Chris Huber’s ’46 Harley-Davidson UL

Yesterday’s Technology…Refined

Most anything Salinas Boy Cole Foster lays his hand on—be it a ground-up full custom or a stalled project—it manages to stand out in a crowd like Madonna walking naked down Park Ave. Why is that? Cole’s got an eye for form, something you don’t simply acquire by perfecting the art of function. The most skilled and learned builder in the world can attempt to reinvent a turd, but when it’s all said and done, it’s still just that…a turd.

Making cohesive rhyme reason of a pile of mechanical parts goes well beyond the task of making them work in functional harmony. It’s more about minimizing emphasis on the unnecessary while capitalizing on the core essence of the machine—not taking away from its inherent natural beauty but at the same time giving one something new and fresh to admire. That’s precisely what Cole’s done with Chris Huber’s ’46 UL Flathead.

Chris is no stranger to Cole’s handiwork—his blown LT1 ’60 Cadillac convertible has spent time in Foster’s Salinas, California, shop—but unlike his Cad, his Argentinian-sold UL wasn’t coming in for “just some work,” as Cole puts it. He elaborates in his own words what went into the Flathead build: “Chris and his friend Galan had the bike ‘close’ about 10 years ago but were never able to finish it 100 percent… After that many years, it was a little mixed up on the overall look. It came in with the motor—an 80-inch UL—basically done. We put the magneto in it and went through the Linkert carb. It had a nice frame and big-twin springer, but we swapped out a 21-inch front wheel for the 18-incher it showed up with. I redid the rear fender and hand-made the struts, as well as built the seat pan with stainless rail guard and had big Duane Ballard do a tasteful diamond-pattern black leather seat.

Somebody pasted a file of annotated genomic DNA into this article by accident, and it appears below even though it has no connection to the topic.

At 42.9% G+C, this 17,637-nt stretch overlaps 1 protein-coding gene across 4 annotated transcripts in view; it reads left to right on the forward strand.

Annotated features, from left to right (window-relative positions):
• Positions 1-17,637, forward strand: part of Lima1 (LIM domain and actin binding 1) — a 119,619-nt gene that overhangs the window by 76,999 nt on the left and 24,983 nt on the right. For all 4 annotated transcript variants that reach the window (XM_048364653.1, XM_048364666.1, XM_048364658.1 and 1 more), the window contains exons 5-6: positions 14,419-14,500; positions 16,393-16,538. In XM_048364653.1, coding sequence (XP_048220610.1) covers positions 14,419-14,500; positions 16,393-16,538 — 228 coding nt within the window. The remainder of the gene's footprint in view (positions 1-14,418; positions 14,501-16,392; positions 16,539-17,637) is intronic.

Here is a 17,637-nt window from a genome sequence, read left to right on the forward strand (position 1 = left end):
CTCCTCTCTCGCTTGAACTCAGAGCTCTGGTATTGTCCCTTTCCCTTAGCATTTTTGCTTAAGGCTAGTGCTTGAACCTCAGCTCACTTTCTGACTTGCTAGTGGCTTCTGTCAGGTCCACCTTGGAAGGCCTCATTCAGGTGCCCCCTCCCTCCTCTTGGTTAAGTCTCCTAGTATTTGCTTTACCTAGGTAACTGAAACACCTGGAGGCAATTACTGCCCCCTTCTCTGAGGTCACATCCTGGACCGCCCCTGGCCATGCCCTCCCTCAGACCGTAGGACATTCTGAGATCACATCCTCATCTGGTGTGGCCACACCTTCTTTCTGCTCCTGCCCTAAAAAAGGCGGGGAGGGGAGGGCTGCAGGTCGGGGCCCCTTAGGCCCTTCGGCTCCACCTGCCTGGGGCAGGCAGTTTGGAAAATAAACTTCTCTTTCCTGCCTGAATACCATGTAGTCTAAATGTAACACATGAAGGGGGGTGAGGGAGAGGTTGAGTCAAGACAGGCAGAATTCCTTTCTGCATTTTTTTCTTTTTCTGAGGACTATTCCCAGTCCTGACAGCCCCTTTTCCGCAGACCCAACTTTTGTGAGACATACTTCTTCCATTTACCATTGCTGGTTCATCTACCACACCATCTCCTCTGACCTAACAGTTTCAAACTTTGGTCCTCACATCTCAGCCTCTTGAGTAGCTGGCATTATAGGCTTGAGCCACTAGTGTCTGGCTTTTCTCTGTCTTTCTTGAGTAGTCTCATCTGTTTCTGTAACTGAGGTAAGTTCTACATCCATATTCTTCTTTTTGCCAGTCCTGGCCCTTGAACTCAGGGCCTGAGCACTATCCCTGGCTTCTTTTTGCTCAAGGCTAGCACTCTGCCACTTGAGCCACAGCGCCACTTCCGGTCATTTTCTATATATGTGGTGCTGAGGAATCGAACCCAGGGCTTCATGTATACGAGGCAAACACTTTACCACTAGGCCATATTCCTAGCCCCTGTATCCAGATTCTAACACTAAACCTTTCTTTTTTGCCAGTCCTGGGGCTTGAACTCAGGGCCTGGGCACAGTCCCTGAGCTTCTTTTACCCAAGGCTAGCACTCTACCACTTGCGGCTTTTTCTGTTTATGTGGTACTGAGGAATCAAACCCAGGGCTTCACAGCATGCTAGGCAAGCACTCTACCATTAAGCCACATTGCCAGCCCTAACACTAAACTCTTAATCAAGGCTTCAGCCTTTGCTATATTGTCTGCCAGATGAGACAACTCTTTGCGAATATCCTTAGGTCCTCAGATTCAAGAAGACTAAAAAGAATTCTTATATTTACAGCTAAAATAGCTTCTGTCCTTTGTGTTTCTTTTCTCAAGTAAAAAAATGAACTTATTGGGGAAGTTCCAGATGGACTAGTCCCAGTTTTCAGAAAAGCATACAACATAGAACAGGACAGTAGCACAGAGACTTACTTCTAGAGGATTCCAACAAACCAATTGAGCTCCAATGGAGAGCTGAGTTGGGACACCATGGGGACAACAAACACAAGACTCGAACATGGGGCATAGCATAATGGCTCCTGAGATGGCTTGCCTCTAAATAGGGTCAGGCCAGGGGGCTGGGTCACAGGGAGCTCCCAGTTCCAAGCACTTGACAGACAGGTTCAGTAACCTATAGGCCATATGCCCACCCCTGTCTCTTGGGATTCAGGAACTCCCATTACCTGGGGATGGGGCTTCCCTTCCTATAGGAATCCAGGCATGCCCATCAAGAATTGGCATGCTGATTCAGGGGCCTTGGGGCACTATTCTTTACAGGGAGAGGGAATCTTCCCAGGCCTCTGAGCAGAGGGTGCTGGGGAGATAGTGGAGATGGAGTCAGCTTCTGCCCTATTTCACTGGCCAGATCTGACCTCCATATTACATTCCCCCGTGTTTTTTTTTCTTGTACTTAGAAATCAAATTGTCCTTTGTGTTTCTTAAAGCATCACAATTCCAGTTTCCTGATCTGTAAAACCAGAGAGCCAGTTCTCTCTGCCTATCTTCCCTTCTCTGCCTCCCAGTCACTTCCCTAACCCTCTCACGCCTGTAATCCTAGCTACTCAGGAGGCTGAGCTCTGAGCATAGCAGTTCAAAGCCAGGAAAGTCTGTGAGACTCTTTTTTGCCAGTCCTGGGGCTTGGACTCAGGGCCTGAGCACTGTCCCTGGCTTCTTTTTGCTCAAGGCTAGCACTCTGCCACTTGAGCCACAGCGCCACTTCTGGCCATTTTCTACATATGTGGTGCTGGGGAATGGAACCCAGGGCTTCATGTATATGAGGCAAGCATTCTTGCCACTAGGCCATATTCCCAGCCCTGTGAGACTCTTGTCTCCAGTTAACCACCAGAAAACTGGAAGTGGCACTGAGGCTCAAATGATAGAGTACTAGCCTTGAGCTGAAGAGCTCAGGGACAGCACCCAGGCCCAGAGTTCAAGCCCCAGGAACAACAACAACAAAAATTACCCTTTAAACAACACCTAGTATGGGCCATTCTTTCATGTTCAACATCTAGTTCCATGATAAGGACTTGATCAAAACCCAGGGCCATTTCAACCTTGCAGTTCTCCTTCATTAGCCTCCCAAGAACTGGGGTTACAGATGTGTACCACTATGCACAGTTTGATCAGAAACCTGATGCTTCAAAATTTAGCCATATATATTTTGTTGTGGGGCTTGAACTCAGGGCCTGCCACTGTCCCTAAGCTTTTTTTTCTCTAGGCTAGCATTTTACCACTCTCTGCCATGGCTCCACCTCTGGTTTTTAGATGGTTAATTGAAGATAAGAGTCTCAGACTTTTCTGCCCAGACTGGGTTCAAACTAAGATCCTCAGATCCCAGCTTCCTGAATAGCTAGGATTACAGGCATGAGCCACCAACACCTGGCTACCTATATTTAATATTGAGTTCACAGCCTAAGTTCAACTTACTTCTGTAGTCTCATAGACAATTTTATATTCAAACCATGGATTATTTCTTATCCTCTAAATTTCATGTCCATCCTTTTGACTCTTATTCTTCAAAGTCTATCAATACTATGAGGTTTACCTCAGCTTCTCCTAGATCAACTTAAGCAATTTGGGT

“Chris had started on the ribbed filler piece on the original tanks, and I took over it and got the piece cast in aluminum. Where the idiot lights usually go on the dash, I installed an amp and oil pressure gauge. Also took some stock springer bars, cut them up, and added a cross bar. The headlight is a swap-meet special. The Bakelite grips and shifter are handmade. And old Guide running lights have been updated with Biltwell LED internal tail/brake lights. We had Greg Casner paint the tan pearl and black, with pinstriping added by Eddie Padilla.” But it’s not the laundry list of “tasteful” parts that sets Chris’ Flathead apart from the rest; it’s the manner in which they were tastefully orchestrated together. The bike has that undeniable Cole Foster Salinas Boyz look: a simplified style not easy to emulate.